New science in the ruins of Biosphere 2

BoingBoing reader davidsongray visited Biosphere 2 recently, and took some photos of the site. Today, Biosphere 2 is owned by the University of Arizona. It's also being used for scientific research projects, including the Landscape Evolution Observatory, which will study the natural cycles of carbon, water, and energy, and how those cycles are affected by climate change and by natural systems like vegetation and microbes. The LEO experiments are being constructed in Biosphere 2 right now. That picture above shows the construction site set up in Biosphere 2's old agricultural area.

Some of the niftiest shots davidsongray took are from the living areas of Biosphere 2, which I don't remember having ever seen before.

Oh, and this isn't something where you need to know a guy to get in. Tours are $20 a ticket.

Via Submitterator


  1. I never did understand why they built a greenhouse in southern Arizona.

    I have a couple friends who were bionauts in the second mission. The second mission was the one in which they sent a farmer in there as well as scientists and visionaries, and they didn’t starve so much. The first crew was not quite as experienced at keeping themselves alive.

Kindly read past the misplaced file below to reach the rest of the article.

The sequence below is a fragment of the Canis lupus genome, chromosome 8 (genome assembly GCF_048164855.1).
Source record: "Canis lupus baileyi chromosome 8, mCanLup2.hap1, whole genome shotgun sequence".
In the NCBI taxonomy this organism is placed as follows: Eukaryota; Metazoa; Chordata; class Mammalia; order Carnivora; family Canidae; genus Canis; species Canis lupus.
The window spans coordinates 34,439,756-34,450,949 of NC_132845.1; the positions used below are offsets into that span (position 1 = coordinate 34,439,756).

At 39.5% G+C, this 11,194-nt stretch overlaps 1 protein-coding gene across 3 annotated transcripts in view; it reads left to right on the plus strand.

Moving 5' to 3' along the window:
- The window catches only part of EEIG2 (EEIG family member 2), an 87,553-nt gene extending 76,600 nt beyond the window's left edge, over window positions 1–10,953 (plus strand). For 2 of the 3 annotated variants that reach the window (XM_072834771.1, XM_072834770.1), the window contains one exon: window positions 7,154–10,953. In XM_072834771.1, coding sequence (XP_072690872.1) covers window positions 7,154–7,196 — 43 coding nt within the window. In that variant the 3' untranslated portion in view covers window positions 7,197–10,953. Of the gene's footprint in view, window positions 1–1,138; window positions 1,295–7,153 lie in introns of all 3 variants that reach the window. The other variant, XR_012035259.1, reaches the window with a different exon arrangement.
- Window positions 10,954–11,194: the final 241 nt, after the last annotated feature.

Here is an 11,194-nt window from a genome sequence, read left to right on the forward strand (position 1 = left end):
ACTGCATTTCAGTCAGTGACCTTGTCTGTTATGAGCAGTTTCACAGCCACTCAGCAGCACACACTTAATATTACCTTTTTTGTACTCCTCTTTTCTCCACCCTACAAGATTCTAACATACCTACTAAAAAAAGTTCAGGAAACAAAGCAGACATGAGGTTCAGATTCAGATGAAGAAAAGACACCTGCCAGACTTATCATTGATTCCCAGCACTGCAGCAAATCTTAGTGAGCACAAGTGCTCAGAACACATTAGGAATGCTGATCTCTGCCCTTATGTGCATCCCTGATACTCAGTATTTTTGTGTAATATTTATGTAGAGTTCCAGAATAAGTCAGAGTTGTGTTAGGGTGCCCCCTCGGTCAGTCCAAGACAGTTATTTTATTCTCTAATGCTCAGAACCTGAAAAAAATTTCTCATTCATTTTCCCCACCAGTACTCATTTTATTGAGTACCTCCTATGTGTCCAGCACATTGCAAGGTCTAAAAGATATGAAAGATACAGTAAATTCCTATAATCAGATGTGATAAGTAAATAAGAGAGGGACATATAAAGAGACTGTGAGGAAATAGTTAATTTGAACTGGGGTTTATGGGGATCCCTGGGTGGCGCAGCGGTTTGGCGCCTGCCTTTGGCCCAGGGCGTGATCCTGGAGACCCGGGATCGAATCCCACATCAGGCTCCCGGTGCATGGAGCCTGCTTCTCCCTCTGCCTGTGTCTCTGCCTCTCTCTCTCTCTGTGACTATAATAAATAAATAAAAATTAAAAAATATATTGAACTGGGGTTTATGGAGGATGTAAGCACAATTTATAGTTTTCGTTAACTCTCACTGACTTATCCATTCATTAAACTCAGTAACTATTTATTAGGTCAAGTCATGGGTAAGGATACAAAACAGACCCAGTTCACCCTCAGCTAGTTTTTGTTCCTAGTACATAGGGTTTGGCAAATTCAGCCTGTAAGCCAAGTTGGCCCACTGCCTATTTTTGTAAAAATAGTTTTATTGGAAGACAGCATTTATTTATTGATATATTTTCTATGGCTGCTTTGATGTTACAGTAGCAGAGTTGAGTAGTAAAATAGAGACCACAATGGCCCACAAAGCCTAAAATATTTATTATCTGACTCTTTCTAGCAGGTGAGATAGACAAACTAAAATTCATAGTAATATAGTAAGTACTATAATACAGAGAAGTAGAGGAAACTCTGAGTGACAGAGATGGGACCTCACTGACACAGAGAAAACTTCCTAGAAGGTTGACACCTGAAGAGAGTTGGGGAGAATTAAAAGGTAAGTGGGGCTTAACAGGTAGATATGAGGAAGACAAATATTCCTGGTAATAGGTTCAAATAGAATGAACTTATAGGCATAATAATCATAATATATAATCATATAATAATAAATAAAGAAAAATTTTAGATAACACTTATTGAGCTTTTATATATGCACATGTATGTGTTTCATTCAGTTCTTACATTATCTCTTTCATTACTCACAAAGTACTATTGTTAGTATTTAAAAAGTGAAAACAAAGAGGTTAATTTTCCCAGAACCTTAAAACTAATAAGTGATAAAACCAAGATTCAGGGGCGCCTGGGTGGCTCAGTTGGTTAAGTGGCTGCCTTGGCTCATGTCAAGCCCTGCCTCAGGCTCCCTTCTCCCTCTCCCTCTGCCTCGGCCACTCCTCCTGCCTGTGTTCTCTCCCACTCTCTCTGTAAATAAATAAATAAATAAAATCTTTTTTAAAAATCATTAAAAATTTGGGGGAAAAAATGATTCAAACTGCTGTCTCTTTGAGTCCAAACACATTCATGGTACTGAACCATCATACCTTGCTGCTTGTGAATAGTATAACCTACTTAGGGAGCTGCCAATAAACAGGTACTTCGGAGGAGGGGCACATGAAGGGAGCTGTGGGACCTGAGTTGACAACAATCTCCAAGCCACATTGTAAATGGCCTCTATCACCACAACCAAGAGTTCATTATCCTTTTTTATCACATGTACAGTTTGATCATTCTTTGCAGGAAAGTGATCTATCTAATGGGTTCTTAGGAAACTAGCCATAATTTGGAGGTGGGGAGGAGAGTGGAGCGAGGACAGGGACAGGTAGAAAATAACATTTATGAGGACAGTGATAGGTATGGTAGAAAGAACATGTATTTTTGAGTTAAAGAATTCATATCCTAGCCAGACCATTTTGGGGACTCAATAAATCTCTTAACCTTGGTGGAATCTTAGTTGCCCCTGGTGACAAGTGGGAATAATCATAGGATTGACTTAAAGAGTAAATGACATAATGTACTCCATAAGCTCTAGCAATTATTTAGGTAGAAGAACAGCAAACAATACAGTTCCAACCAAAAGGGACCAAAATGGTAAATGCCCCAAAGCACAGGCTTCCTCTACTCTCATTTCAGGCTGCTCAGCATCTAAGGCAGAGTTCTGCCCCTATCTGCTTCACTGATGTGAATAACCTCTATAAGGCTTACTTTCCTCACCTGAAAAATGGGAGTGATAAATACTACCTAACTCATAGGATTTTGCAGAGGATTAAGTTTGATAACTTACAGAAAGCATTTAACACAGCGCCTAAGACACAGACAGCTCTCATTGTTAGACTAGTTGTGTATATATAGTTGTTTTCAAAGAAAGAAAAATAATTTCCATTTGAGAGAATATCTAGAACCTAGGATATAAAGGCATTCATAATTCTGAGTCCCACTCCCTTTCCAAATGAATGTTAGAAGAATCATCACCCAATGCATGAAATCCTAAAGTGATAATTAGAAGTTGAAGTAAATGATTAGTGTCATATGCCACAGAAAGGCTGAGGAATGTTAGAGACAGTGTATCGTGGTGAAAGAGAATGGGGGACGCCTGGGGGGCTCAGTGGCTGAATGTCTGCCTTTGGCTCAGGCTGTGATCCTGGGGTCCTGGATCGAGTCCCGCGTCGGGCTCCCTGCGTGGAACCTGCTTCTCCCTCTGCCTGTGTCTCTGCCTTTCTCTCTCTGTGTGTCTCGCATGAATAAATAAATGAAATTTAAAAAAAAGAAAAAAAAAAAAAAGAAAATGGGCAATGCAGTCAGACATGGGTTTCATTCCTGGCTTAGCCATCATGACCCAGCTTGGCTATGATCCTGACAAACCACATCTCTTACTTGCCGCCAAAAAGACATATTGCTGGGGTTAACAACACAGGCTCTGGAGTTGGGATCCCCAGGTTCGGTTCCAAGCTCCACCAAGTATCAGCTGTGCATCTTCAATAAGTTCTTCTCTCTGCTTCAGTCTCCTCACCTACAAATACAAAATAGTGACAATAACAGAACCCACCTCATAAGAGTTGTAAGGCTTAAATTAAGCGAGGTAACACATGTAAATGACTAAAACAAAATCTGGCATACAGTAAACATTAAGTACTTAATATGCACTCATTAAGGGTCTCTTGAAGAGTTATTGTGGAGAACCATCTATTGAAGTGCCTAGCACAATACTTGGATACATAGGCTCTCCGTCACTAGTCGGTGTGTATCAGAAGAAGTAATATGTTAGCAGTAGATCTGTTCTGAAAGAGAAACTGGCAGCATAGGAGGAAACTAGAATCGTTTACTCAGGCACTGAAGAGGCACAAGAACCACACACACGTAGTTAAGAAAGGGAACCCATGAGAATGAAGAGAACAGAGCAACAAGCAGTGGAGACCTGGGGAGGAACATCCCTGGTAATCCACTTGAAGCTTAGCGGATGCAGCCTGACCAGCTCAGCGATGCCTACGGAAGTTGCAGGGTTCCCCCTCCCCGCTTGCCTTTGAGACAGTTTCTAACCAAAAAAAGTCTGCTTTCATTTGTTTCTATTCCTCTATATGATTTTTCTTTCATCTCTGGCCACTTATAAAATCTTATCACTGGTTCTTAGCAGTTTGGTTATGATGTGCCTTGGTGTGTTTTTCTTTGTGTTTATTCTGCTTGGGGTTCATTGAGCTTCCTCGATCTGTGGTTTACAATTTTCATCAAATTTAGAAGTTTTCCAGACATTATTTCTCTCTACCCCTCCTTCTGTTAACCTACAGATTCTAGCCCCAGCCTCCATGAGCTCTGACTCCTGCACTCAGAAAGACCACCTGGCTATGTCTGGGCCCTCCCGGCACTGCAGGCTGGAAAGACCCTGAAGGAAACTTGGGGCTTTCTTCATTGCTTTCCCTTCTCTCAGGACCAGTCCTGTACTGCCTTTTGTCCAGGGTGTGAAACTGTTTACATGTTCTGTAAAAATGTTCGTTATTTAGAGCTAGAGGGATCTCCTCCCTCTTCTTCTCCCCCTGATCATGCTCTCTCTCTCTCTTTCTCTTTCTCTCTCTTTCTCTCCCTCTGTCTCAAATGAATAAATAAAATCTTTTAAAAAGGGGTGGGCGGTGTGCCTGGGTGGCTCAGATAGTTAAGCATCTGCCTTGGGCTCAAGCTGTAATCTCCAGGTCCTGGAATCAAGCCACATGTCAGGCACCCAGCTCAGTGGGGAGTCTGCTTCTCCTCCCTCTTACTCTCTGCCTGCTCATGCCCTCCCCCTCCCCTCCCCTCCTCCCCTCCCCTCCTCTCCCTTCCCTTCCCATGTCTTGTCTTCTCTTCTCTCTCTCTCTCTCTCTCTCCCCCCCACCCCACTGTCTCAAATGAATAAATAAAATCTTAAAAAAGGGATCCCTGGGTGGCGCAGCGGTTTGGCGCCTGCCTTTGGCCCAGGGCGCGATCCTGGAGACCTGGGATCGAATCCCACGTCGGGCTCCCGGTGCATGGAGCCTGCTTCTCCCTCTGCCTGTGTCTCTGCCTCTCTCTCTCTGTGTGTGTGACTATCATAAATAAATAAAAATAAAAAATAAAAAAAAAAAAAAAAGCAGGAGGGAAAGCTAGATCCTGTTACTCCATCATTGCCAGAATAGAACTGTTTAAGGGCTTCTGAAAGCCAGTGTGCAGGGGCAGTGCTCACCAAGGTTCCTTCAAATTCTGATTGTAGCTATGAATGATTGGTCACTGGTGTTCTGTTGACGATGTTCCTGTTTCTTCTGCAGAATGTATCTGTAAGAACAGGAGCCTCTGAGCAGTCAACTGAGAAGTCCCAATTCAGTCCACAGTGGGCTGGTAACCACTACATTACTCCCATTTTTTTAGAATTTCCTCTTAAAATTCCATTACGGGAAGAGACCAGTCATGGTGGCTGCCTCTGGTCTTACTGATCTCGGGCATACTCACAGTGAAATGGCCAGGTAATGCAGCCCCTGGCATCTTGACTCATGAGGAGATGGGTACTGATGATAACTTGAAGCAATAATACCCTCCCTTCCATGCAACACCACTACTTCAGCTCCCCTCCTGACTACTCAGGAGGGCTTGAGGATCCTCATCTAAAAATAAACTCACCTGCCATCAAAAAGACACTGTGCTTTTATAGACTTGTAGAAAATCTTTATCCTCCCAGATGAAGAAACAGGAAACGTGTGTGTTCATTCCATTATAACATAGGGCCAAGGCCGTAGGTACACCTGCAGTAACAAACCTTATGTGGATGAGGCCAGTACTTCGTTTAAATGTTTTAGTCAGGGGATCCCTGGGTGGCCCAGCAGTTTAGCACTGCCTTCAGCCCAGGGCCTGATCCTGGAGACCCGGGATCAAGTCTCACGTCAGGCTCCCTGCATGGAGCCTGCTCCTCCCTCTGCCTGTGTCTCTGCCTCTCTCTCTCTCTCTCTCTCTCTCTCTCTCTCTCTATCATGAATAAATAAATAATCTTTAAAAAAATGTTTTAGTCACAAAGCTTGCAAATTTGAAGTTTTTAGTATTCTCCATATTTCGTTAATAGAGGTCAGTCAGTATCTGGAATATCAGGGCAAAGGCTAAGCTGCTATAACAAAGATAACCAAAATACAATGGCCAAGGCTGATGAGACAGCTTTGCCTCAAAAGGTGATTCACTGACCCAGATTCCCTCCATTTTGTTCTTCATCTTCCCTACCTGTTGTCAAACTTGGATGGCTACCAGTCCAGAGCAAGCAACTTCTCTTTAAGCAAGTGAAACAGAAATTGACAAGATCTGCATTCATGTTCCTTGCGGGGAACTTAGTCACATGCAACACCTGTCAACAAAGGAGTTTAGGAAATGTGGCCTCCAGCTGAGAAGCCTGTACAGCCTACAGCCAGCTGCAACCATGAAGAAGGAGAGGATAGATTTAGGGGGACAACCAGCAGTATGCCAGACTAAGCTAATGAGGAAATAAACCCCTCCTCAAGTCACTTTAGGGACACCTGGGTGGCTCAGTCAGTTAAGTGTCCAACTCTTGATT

1. Yeah, it should have been on the Canadian tundra or on Antarctica.  The far extreme where the sun is weak and the environment sucks.  As close to being like our dear red sister planet as we can get on earth.

  2. Hey, cool article. I was at the Biosphere as well…about 3 months ago. Here’s a link to 51 pictures I took. My favourites are of the diaphragm “lung” which equalizes the pressure in the dome. They are #’s 2206-2208.

    Their ocean was just getting back to health, and you can see some nice “sea gunk” in #’s 2217 & 2218.

  3. I wish they could have continued this research with the goal of setting up an enclosed (but simple) biosphere on Mars for the first group of permanent colonists.

    Also, if you are looking for neat architecture in Arizona, there is always Arcosanti.

    Maybe some sort of hybrid of design philosophy would help out a bit when constructing a habitat… as someone commented above, you need farmers to grow food because many scientists are not so good at it

    1. I was driving out of Tucson for a business trip one day and I saw the turnoff sign… how could I not go? 20 Bucks, no thanks. I was content to stay outside, where it is quite lovely.

  4. Could researchers regulated the amount of CO2 in the interior to control the temperature? Seems like that would be a way to unequivocally determine just how effective a heat trapping blanket it is.

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